Dear Dr. Neimeyer,
My husband died in November. He was in his early 40s. We were together nearly 25 years; he was my other half. We did everything together. It is so hard for me. All I do is cry. I know that’s not going to bring him back but I’m so heartbroken. It is like I’m dying inside. Each day I talk to him and I get goose bumps on my right arm and my hand gets numb. Is that a sign? Is it true that they come to you? I just wonder if he misses me as much as I miss him. How can I live without him? It’s killing me.
Although we live in a culture that emphasizes individualism, the reality is that we are wired for attachment. As the feeling of yearning that you express poignantly conveys, we need others—and particularly a few “special” others—to feel whole. This is why one common feature of profound grief is the sense that a part of ourselves has died; in a psychologically real sense, it has. To lose a partner so early in life reduces us, and even our earnest attempts to retain a connection to him or her can feel like a pallid alternative to the gift of our loved one’s full presence. Learning to live with this very present absence often requires a considerable effort over time.
For all of these reasons, intense grief alone is not something pathological, something to be worried about. Certainly missing our deceased loved ones keenly and experiencing tearfulness when we think about them is common early in mourning, and probably occurs in proportion to our love. But as you move into your 7th or 8th month of bereavement, if you find that the tears are a constant companion and that pleasure is a stranger, if you seem to have lost touch with the uniquely valuable aspects of yourself, if you find yourself cutting off from others and having trouble functioning at home or at work, and especially if things seem to be getting worse rather than better, then consciously taking steps to reclaim your life may be in order.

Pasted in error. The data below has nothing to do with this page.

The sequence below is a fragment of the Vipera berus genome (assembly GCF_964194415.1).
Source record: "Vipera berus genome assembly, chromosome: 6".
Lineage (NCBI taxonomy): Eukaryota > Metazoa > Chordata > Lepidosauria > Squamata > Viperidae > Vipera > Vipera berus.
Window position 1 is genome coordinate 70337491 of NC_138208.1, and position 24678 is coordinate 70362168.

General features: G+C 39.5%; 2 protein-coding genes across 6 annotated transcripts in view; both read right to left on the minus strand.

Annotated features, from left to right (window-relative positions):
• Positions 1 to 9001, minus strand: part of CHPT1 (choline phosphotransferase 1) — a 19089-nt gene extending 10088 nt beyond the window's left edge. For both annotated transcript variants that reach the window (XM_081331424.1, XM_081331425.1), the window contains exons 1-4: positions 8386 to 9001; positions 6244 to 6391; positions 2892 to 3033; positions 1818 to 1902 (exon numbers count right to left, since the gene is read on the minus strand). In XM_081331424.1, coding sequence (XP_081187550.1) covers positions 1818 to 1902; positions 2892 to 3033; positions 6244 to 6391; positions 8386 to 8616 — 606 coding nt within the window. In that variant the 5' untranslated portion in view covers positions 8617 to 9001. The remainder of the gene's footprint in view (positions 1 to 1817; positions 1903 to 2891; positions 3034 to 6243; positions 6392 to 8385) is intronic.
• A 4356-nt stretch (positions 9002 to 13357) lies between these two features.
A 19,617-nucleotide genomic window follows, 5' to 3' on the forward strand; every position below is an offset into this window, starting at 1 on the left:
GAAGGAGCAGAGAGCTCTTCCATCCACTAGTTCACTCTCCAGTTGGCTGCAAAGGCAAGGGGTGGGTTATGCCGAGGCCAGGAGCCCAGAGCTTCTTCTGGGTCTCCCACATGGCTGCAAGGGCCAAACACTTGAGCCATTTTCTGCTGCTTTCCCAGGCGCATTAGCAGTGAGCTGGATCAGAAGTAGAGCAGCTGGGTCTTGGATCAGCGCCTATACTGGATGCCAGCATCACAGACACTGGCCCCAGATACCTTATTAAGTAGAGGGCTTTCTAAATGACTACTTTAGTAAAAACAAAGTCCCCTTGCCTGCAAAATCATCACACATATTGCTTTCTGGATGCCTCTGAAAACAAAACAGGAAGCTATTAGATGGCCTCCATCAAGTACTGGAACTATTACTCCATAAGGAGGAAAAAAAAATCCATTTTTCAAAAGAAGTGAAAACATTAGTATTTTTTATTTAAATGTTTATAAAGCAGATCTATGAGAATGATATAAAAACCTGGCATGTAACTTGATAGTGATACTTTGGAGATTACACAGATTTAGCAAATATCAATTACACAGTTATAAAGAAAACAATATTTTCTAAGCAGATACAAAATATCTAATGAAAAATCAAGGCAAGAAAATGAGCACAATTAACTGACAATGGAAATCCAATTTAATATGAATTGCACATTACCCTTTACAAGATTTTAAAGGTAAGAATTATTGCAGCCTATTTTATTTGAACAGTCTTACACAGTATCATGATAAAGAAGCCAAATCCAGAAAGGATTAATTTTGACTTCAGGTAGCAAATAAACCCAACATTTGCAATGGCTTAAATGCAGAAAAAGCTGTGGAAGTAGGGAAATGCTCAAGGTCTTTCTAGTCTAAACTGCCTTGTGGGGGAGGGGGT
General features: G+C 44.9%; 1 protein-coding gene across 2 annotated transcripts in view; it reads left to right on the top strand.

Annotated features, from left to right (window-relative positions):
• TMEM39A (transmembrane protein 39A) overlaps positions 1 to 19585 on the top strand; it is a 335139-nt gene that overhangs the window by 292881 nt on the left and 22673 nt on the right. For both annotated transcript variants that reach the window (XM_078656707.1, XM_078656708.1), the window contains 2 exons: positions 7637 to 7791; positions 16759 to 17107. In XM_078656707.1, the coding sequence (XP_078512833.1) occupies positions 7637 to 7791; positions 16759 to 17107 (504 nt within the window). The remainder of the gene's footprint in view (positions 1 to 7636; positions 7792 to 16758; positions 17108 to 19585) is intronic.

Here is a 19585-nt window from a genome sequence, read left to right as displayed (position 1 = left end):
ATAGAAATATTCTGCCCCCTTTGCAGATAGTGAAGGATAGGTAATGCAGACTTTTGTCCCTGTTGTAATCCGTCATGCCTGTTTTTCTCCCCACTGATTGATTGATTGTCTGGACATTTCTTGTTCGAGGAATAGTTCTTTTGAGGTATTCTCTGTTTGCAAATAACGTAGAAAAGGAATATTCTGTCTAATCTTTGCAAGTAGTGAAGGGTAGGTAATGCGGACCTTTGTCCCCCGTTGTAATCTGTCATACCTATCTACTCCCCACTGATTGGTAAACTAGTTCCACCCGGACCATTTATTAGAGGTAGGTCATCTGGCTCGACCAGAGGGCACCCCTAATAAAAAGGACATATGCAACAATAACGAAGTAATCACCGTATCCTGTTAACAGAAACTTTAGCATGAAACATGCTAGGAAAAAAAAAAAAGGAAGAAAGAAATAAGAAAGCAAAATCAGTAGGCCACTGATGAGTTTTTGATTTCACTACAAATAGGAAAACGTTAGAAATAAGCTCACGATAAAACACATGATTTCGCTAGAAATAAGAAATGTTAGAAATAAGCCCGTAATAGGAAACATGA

So, what to do if this description seems to fit? One thing is to follow your instincts to talk with your husband, not only about your missing him—though that surely would be part of it—but also to share the highlights of your day, discuss your plans for the week, or solicit his advice about an important decision you are facing. AfterTalk can provide a portal for just this sort of communication: messages that affirm life as well as loss. Just as a weekly phone call to a parent or child living in another state naturally would include conversations about interesting and important updates on your activities, so too can a written letter to your husband continue to include him as an audience to your life in a way he might appreciate, not only in a way that would cause him concern. Your letter even suggests that you believe he may have a spiritual presence in your life, missing you in return. If so, you might sit quietly for a moment after writing and re-reading your letter, and try to sense what his response might be. Giving it voice in a letter written back to yourself can help strengthen your bond, and perhaps even offer you helpful advice and encouragement on setting aside your grief at times in order to reengage other people and projects. Though it is not a panacea for the pain of loss, reaffirming a living bond as a part—though not the entirety—of life can help ensure that the second six months after the loss is not merely a darker version of the first.